Dear Diary

My name is Hovis and I am bendy. Bendier than some top flight dressage horses apparently (a thought which fills me with horror – don’t anyone tell my friend Mr Nester). How do I know this you ask? Well because my physio lady says so. She came out on Friday after my minion sorry, mother called her to give me a massage. Well I think the terms were more “MOT” after my “lengthy semi retirement” to get my “fat backside working properly again”, but then mother always has had a tendency towards the over dramatic…

I was poked, prodded, bent, stretched and generally man-handled with the overall view being that, despite some muscle loss in my shoulder on the side where my foot was the worst and a slight tightness in my bottom (which comes of holding it in permanently to stop Dolly snacking on it), I was in remarkably good shape considering how long I’d been off for. That’s because I am a professional athlete clearly, and in the shape of my life. And yes, round is a shape.

I was given the day off and mother told she was doing a great job bringing me back into work and to continue what she was doing. Mother and mini-mother departed and I settled back to eat hay, rub my tail on the wall and generally chill. Then an hour later (and yes I can tell the time) the two of them rocked back up again, but this time with Cool New Shoes Man in tow. It was clearly going to be one of those days.

By the end of several hours of my affectionate leaning, generosity in allowing him to hold the weight of my legs and mini mother playing hide and seek, the man looked more in need of my physio than I had been. I don’t what he’s moaning about to be honest – I have four legs and I have to hold them all up (obviously not in one go – I don’t do levitation, it’s against my religion) so why he struggles with one I have NO idea. He did even admit I was looking super slim, although I prefer the expression “starved” myself. Several of you commented on my facebook pages how trim I am looking; I suggest you all need to go to see someone about your eyesight – that’s not trim, it’s positively anorexic.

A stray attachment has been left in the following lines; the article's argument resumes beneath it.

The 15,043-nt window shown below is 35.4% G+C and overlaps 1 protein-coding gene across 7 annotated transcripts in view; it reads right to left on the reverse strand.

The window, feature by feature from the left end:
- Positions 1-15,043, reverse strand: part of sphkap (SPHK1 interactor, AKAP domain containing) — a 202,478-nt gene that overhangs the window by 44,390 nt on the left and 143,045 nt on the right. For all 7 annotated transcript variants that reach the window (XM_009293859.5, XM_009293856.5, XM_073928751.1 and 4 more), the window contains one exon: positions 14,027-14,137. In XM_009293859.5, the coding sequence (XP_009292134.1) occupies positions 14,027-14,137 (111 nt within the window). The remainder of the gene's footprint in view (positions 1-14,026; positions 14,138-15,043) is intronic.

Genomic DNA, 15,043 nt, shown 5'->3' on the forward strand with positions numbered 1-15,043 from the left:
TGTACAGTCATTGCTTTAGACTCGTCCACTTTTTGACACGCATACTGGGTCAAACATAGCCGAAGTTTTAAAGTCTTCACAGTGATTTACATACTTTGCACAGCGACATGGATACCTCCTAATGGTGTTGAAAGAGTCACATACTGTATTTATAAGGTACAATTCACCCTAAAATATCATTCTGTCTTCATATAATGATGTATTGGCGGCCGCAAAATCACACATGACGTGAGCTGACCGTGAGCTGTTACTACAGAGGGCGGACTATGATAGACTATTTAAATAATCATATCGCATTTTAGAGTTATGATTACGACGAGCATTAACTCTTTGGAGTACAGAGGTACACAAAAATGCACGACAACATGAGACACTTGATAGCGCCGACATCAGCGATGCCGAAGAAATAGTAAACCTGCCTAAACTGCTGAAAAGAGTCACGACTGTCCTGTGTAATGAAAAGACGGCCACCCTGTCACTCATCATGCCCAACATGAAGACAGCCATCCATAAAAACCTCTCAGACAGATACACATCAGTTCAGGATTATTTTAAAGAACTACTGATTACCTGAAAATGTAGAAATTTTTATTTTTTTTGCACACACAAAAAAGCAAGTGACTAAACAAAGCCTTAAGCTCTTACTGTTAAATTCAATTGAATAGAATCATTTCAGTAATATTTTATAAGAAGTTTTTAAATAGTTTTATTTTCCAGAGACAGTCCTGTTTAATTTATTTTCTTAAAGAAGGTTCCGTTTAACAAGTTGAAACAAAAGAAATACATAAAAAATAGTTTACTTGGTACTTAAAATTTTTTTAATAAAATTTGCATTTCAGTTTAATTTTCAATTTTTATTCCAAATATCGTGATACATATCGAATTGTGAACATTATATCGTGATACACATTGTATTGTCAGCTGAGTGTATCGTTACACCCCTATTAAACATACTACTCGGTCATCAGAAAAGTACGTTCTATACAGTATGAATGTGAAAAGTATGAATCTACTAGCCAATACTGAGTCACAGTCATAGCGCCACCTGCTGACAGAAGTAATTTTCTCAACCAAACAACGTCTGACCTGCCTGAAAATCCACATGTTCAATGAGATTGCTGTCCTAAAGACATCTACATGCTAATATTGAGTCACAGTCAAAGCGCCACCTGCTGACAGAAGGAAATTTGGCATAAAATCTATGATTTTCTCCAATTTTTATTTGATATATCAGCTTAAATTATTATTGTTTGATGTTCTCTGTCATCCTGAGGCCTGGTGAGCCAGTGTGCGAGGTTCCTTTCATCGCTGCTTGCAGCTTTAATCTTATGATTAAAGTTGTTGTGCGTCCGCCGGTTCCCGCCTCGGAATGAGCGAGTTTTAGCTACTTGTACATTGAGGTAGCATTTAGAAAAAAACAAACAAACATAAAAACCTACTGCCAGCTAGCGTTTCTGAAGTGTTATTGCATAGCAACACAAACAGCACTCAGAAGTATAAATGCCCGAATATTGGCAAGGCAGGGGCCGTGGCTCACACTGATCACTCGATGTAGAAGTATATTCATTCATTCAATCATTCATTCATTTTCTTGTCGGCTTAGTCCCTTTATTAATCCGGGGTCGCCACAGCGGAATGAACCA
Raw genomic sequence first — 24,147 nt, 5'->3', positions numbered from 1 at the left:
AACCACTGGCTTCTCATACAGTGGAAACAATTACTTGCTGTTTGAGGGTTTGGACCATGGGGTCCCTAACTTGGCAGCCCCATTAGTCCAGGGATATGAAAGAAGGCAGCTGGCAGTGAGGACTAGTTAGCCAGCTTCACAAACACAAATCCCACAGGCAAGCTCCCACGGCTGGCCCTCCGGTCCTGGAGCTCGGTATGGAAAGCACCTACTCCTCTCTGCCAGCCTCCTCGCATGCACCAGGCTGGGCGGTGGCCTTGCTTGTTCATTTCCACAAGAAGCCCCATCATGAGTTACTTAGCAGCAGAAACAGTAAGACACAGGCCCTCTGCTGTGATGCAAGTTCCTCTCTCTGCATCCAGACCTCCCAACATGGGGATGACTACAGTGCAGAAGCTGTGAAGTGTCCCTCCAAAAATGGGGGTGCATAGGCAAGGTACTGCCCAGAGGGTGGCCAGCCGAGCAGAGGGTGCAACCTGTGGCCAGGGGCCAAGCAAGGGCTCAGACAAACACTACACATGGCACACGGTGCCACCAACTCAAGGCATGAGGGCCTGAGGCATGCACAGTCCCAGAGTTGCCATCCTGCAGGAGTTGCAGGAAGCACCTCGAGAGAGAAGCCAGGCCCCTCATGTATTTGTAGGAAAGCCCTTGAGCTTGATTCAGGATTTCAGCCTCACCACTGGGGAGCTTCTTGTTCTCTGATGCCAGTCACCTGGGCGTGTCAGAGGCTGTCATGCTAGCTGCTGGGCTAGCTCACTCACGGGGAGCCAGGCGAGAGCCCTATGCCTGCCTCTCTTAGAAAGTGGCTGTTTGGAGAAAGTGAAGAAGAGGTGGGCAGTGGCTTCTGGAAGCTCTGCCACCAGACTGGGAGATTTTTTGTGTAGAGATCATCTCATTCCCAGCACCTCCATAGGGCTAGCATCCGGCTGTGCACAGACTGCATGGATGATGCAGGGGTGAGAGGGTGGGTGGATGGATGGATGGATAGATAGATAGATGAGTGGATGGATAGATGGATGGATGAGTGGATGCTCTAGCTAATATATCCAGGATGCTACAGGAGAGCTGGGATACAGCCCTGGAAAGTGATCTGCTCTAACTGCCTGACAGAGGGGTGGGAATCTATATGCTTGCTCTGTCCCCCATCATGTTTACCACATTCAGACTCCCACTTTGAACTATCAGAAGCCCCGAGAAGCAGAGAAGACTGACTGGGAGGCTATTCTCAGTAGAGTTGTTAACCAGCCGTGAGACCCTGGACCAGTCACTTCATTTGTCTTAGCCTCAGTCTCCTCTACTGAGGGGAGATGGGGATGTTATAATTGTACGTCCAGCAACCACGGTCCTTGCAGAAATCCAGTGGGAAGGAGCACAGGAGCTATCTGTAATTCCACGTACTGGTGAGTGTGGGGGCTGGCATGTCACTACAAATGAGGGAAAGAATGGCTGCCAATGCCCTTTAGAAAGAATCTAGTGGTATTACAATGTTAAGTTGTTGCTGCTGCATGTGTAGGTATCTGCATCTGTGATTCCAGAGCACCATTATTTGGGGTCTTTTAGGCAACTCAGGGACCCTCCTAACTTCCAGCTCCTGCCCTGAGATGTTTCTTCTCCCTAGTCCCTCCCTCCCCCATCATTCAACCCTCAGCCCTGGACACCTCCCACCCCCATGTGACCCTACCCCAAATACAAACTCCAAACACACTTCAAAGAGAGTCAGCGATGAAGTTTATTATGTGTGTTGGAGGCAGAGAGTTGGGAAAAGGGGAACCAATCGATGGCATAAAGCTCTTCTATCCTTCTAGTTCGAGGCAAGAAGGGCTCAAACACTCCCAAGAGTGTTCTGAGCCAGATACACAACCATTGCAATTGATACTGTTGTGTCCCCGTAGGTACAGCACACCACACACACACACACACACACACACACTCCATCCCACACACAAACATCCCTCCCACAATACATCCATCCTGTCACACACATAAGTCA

Thankfully we all have a guardian angel in our lives and mine comes (when she’s not in bossy dressage diva mode) in the form of the wonderful, beautiful and lovely boss lady. Deciding that I am so pitiful looking she decreed at the weekend we should all move fields and that I should go into one with better grass. Oh how I love that woman. Admittedly mother’s version is slightly different; I’m not eating the grass in my field so the boss lady wanted to put the thoroughbred ex-racer boys up there as they go through fields like a swarm of locusts to ensure it was all eaten down. Either way Dolly and I have moved fields and are back out 24/7 for a while to build up our strength. Or to let the boss lady pressure wash the stables before winter – whichever version you prefer.

On Sunday my sick note expired so mother and Aunty H decided Dolly and I should be roused from our beds at stupid o’clock in the morning and go out for a little jaunt. Dolly was un-amused and grumpy – in other words it was a normal day. It was a relatively uneventful stroll apart from the moment in the middle of the village when I clearly heard a large snake hissing from within a weird white building that had sprung up at the side of the pub. Mother’s stupidly fast reactions stopped me mid spin and forced me to go past the evil thing’s lair. Any reports that I piaffed past it like Darcy Bussell at a rave are unsubstantiated. Mother’s view that it was only someone blowing up balloons in a wedding marquee just show, once again, that she has the survival instincts of a lemming.

So I’m back out 24/7 in a field with actual grass (although I am back on restricted grazing – drat that dastardly mother of mine), with bendy muscles and new shoes. Life is pretty good other than the sadness that I feel for mum as she says goodbye to the four-legged thing that barks today. The four-legged one is a very old lady and has been with mum and dad a very long time, but for all mother’s faults, she loves us four-legged family members almost more than the two-legged ones so I know from the tears that have been cried into my mane, how sad she is.

So for you mum:

“If it should be that I grow frail and weak
And pain should keep me from my sleep,
Then will you do what must be done,
For this — the last battle — can’t be won.
You will be sad I understand,
But don’t let grief then stay your hand,
For on this day, more than the rest,
Your love and friendship must stand the test.
We have had so many happy years,
You wouldn’t want me to suffer so.
When the time comes, please, let me go.
Take me to where to my needs they’ll tend,
Only, stay with me till the end
And hold me firm and speak to me
Until my eyes no longer see.
I know in time you will agree
It is a kindness you do to me.
Although my tail its last has waved,
From pain and suffering I have been saved.
Don’t grieve that it must be you
Who has to decide this thing to do;
We’ve been so close — we two — these years,
Don’t let your heart hold any tears.”

Author unknown

Laters

Hovis